I’ve been fascinated by recent coverage of the water shortage in Cumbria leading to the rediscovery of an abandoned village. Mardale Green was evacuated in 1937 before the area was flooded to create a reservoir to supply the city of Manchester. After a final service in the church, and the disinterment of 97 bodies in the graveyard, the old village was left to be engulfed by 18 billion gallons of water. But stories about… something… remaining alive down there circulated in the pubs of the Lake District as long as the village remained in living memory.
This summer’s heatwave has lowered the level of Haweswater, the lake that was increased in depth to make the reservoir. And the remains of Mardale Green are once again above water, offering a bit of a spooky experience for those who want (or like, or both) to feel that way.
I can’t make it to my beloved Lake District right now due to work commitments, but it made me think of the brief episode I wrote in by 2016 book, The Rule Book, based on stories I was told in the Golden Rule over my years of drinking there. The Ghosts of Mardale Green is one of over 50 short stories in the book, all based on events that took place in the pub since it opened in 1723, or based on stories that have been told to me there. Here it is…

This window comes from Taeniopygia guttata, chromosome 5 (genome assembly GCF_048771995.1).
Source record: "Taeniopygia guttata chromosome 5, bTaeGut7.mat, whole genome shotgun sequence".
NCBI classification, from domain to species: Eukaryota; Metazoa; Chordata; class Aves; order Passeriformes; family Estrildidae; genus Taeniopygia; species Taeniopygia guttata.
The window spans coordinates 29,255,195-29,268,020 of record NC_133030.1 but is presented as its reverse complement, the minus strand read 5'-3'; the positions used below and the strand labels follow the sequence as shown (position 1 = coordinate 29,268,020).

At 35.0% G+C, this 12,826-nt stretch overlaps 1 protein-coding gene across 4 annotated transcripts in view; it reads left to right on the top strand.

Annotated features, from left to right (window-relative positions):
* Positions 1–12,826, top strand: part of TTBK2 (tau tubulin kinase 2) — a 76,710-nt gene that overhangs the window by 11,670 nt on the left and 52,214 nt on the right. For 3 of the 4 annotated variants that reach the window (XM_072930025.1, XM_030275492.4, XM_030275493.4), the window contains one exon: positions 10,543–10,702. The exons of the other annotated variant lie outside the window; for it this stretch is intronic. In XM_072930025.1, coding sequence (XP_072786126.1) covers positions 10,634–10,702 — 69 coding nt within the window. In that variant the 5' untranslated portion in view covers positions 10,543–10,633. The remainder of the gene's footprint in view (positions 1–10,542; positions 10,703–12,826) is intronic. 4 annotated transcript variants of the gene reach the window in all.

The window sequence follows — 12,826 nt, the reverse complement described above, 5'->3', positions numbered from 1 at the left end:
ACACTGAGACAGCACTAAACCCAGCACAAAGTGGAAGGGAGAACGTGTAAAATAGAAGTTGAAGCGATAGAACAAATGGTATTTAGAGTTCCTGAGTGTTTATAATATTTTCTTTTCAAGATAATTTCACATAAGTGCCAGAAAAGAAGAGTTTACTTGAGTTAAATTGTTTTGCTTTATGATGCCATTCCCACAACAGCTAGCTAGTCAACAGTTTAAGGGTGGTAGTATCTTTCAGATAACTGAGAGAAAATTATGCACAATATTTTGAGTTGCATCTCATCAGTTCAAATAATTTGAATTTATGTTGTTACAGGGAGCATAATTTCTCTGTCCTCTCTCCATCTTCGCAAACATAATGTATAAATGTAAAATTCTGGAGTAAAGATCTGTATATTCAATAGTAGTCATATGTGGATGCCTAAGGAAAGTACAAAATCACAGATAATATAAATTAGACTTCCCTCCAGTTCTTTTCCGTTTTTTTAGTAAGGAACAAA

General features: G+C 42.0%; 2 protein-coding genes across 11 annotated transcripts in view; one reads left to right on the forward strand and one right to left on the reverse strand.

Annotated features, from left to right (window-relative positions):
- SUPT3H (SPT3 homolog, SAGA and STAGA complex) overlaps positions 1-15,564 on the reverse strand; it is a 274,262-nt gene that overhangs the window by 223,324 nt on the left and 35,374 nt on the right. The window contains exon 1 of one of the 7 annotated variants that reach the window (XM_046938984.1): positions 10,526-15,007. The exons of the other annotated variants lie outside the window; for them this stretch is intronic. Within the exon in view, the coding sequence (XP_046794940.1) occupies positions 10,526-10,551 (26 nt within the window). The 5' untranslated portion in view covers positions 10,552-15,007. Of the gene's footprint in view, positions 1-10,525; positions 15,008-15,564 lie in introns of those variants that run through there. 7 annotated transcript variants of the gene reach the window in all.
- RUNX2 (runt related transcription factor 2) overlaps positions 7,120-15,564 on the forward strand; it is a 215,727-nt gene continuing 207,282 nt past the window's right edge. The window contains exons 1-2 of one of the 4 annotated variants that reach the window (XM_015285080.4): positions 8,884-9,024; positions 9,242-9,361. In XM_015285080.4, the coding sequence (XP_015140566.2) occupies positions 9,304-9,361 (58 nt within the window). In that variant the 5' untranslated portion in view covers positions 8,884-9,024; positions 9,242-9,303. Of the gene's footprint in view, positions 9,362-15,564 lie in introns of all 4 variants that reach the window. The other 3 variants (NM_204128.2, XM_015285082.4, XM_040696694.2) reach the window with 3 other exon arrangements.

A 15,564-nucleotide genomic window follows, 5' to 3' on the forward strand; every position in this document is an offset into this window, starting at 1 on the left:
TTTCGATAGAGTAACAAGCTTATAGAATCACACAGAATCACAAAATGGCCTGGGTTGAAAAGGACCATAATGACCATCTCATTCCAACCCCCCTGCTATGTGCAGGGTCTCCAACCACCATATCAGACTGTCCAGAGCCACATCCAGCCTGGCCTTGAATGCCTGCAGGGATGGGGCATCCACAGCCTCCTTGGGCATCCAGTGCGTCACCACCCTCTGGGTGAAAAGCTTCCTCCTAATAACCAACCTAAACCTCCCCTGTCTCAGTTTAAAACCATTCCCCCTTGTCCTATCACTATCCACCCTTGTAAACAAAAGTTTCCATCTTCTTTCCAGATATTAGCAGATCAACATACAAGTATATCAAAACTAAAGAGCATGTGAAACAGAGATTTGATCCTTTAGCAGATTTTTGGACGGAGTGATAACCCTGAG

The Ghosts of Mardale Green (Sunday, December 10, 1989)
Alan, you’ve seen them, haven’t you? The ghosts of Mardale Green.
Ah, they’re not scary!
They are if you says it like this: The ghoooosts of Maaardaaale Greeeen…
They’re not scary at all.
But you have seen them?
I have that. You can too, if you like. Any clear night when the moon’s shining. Take yourself up there and you’ll see them under Haweswater.
Ghosts under water?
Aye, because that’s where Mardale Green is. They flooded the town, you see, back in nineteen thirty four or thereabouts, to raise the reservoir for Manchester. It’s down there, some houses and a nice old church.
What about the people?
Well, they rehomed them, of course. Old Bertie Thomas, he came from Mardale Green. You can ask him when next he’s in.
So who are the ghosts then, if there’s no one there?
Must be folk buried in the churchyard, or whatever. I don’t know – but I’ve seen them. Little lights under the water, moving about like they’re walking up and and down the road.
It’s not ghosts – it’s the reflection of the moon! That’s why you can only see them when the moon’s out!
You go there then, watch out for them, and tell me it’s the moon. I’ll tell you now and I’ll tell you then, it’s not. It’s just spirits going about their business. They’re not scary. Unless there’s a storm blowing when you’re up there – the noise of them trees is more unhinged than any ghost…
You’ll be telling me next the pub is haunted.
This building’s near four hundred year old – of course it’s haunted!